Cardiac regeneration scientist Doris Taylor leaves U of M for Texas
Radio interview. Minnesota Public Radio
Daily Circuit (7 min), March 7, 2012
Researchers on the verge of growing human hearts
Posted by Siva Nagarajah (August 18, 2011)
The Independent Blogs – Science & Technology
Reloading the Matrix: Doris Taylor Is Growing New Hearts
Blog entry online at CARDIOBRIEF.org (April 2, 2011)
Custom-made hearts, lungs, and kidneys could revolutionize organ transplantation
Program: Replacing Body Parts
PBS Video (13:35 min, January 26, 2011)
Stem cells and the heart
Radio interview with Dr. Doris Taylor and Dr. Eduardo Marban
From Minnesota Public Radio News-Midmorning (12/06/2010)
SoundSeen: "Bioreactors + Building Hope" with Doris Taylor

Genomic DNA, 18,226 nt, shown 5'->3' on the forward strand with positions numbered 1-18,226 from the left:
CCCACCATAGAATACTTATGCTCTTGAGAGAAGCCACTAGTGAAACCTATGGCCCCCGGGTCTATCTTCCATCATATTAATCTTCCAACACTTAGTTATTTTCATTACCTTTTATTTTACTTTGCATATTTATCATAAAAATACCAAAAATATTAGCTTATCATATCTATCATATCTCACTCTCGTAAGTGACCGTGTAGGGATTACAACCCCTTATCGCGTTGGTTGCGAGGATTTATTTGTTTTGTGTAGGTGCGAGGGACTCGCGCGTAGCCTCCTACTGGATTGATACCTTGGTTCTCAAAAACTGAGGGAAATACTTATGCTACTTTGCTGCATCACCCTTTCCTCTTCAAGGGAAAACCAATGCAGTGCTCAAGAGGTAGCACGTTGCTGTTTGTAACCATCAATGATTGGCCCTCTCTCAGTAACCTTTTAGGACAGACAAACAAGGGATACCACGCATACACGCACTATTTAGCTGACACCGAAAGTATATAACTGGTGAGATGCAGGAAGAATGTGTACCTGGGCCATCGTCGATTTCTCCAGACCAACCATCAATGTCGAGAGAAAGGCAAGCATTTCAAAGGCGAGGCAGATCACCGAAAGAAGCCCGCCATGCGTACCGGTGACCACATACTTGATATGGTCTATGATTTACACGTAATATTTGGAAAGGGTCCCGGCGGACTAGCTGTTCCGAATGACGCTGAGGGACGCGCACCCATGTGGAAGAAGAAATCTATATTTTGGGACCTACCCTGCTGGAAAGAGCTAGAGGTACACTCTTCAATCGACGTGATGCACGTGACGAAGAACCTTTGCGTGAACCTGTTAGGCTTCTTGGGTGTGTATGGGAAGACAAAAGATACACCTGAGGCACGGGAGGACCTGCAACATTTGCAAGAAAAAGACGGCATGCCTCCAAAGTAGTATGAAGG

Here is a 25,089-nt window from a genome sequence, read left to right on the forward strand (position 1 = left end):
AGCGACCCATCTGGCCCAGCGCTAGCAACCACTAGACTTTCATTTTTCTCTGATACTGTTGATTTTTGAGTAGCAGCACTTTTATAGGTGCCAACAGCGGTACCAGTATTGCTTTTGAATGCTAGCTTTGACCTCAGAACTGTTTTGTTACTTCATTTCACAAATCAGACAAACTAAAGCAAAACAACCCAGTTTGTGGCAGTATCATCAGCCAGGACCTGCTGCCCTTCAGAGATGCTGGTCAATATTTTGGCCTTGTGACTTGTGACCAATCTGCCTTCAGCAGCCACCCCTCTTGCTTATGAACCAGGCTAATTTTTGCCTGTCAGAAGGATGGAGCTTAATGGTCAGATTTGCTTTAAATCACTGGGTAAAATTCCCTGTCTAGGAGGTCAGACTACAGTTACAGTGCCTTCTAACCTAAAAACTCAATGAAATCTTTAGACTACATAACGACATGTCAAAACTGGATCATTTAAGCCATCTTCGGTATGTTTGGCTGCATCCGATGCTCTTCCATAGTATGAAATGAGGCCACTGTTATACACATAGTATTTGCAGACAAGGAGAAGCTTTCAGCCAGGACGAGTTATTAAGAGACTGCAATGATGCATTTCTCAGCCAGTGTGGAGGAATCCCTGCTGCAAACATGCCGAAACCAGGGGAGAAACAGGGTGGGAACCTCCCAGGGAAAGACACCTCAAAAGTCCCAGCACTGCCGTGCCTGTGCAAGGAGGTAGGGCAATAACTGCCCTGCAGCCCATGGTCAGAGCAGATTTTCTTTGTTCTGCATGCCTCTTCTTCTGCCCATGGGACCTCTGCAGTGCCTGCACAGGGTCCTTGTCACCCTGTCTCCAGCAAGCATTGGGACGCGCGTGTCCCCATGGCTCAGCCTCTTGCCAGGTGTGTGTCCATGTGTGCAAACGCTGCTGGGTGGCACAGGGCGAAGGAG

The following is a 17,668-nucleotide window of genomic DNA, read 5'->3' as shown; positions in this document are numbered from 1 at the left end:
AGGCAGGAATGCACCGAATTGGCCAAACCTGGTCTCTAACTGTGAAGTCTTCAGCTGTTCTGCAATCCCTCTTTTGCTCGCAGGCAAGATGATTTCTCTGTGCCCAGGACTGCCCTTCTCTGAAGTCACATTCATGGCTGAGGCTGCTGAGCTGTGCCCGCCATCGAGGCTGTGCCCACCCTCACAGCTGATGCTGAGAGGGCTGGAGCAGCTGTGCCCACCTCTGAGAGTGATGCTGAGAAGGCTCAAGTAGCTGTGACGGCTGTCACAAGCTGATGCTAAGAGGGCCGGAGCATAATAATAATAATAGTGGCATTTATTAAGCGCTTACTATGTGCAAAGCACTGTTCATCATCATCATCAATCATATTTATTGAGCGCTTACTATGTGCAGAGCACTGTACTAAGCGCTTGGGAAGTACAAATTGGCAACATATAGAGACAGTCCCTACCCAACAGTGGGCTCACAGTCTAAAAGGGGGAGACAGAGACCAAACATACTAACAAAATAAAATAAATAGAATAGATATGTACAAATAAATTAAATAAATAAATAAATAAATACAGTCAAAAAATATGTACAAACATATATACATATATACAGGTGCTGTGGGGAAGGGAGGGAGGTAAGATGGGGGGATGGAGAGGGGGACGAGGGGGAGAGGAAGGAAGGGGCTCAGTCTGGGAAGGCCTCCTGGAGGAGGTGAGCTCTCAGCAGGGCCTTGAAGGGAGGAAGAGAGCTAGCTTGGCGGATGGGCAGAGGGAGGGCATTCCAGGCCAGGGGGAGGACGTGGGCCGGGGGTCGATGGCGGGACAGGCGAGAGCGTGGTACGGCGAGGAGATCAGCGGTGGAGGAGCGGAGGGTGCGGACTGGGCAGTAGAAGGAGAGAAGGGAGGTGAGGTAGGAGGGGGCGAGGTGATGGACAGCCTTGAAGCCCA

American Public Media, Program: On Being
Radio broadcast of SoundSeen: Stem Cells, Untold Stories
(52:07 min, September 30, 2010)
Building Hearts + Lengthening Telomeres: A conversation with Dr. Doris Taylor
Speaking of Faith with Krista Tippett American Public Media on YouTube.
(2:30 min, October 30, 2009)
More than a year later, heart research still beating strong
News from the Minnesota Daily (April 8, 2009)
University of Minnesota
Team Creates Rat Heart Using Cells of Baby Rats
From the Health section in the New York Times
(January 14, 2008)
To mend a failing heart
Press release from
Heart Maker, researcher Doris Taylor
Face to Face article. Minnesota Medicine magazine, May 2007
Profile: Doris Taylor, Assistant Research Professor
From the Biotechnology Institute at Biotechinstitute.org. (PDF)
A Book For Age 10 and Up
Doris Taylor: Growing a Beating Heart
With Lori Mortensen
Published by KidHaven, October 2009
Available from Amazon.